Many things go into building a successful company -- awesome people, vision, and strong systems, to name a few. But the biggest and best companies get to where they are because their leaders make time to prioritize one thing: thinking. I mean taking time to ponder issues, develop strategies, and plan for the future.
It might seem obvious, but it's true. Over the past few years, several successful CEOs have shared that they dedicate time to think about development and growth. For example, AOL's Tim Armstrong requires his whole executive team to spend 10 per cent of their day (roughly four hours a week) just thinking.
At O2E Brands, which includes companies like 1-800-GOT-JUNK?, I set Monday aside to reflect deeply -- no interruptions. You may think spending time away from the office to "think" at a coffee shop or on a bike ride sounds counter-intuitive. But it's been essential to taking my business to the next level.
Here's how I make it work.
Apply the 80/20 Rule
The 80/20 rule states that 20 per cent of our time leads to 80 per cent of our output. Monday is one day in a group of five, so Monday is my 20 per cent. It's time to think about my priorities for Tuesday to Friday (my 80 per cent). It prevents unproductive work days: when I'm back in the office, I know what I need to do, how I will get there, and who will help me on my way.
I sometimes think of the 80/20 rule as "surgical precision" for the business world. For surgeons, strategy, attention, and accuracy are key -- it's literally life or death. If someone has surgical precision, there's no wasted effort, which is exactly how I plan out my 80/20 work weeks.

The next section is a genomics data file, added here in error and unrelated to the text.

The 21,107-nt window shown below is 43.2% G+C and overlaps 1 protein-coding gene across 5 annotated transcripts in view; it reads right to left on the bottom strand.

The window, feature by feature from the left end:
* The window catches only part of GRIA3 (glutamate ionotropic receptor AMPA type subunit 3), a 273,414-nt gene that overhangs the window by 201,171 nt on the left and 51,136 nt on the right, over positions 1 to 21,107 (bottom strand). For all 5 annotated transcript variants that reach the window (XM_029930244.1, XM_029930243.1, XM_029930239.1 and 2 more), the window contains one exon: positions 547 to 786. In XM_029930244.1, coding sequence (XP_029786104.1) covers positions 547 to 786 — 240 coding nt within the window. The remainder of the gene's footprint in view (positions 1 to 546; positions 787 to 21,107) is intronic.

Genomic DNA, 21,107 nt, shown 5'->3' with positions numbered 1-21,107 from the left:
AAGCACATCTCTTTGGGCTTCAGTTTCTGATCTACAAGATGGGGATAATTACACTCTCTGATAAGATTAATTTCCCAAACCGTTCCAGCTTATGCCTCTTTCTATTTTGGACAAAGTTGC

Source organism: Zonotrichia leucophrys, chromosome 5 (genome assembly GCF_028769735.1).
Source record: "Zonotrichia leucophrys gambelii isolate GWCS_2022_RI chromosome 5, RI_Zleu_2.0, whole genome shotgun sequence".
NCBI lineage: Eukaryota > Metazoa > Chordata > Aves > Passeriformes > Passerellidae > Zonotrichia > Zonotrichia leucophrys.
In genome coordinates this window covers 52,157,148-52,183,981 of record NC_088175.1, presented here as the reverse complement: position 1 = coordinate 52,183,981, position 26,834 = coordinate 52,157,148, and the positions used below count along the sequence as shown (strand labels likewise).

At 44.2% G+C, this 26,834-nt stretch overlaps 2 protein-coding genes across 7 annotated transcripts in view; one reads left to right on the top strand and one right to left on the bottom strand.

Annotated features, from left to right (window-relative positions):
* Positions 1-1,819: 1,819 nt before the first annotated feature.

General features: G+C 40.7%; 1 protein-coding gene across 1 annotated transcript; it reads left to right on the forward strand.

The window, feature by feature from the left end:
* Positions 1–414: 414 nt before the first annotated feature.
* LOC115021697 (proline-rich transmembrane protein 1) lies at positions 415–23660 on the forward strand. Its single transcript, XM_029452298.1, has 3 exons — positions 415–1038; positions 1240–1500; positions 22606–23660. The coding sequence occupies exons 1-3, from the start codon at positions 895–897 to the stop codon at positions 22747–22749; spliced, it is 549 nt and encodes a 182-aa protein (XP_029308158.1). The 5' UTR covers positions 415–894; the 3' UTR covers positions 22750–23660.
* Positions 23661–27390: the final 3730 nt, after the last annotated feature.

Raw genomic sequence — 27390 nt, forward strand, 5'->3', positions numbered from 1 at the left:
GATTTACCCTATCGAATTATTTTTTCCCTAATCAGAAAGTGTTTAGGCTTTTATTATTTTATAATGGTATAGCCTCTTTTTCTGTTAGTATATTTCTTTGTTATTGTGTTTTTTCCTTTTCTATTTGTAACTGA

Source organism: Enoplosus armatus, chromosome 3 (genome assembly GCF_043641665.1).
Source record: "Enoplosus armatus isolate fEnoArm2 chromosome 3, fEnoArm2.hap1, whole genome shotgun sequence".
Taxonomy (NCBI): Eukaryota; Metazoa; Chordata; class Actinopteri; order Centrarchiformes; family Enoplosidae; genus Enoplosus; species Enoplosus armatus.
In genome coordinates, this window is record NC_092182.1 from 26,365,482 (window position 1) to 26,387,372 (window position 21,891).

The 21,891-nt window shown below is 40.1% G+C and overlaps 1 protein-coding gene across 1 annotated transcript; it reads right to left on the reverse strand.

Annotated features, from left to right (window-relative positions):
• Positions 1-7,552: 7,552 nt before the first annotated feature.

Think About Your Think Day
When I initially made Monday my thinking day, I blocked it off in my calendar. I communicated to everyone that I wouldn't be responding to emails or calls (barring emergencies). Having these boundaries set since the beginning has ensured I can focus my intentions on Mondays.
It's also important to identify your top three outcomes for the day. What do you want to achieve during this time? If I find myself having trouble coming up with tangible takeaways, I prompt myself with questions like: Am I doing the right things with the right people? What am I good at? What do I need to work on? Sometimes I will write out a goal and spend time thinking about how I can strategically move towards it.
Prioritize the Rest of the Week
My work week often evolves into a string of back-to-back meetings. On Mondays, I review the week's scheduled meetings and compare them to the priorities I have outlined. I also take the time to go through each meeting request and ask myself, 'Is my attendance critical?'
If a meeting isn't a high priority for that week, I will politely decline, or ask my assistant to cancel, reschedule, or shorten it.
I know that I wouldn't be able to have a day away for thinking without my team at O2E Brands. As CEO, I need to have a strong impact in the office, which is why I take time to think. This way, when I am in the office, I am my best self -- focused, passionate, and aware of exactly what will serve my team and the company best.
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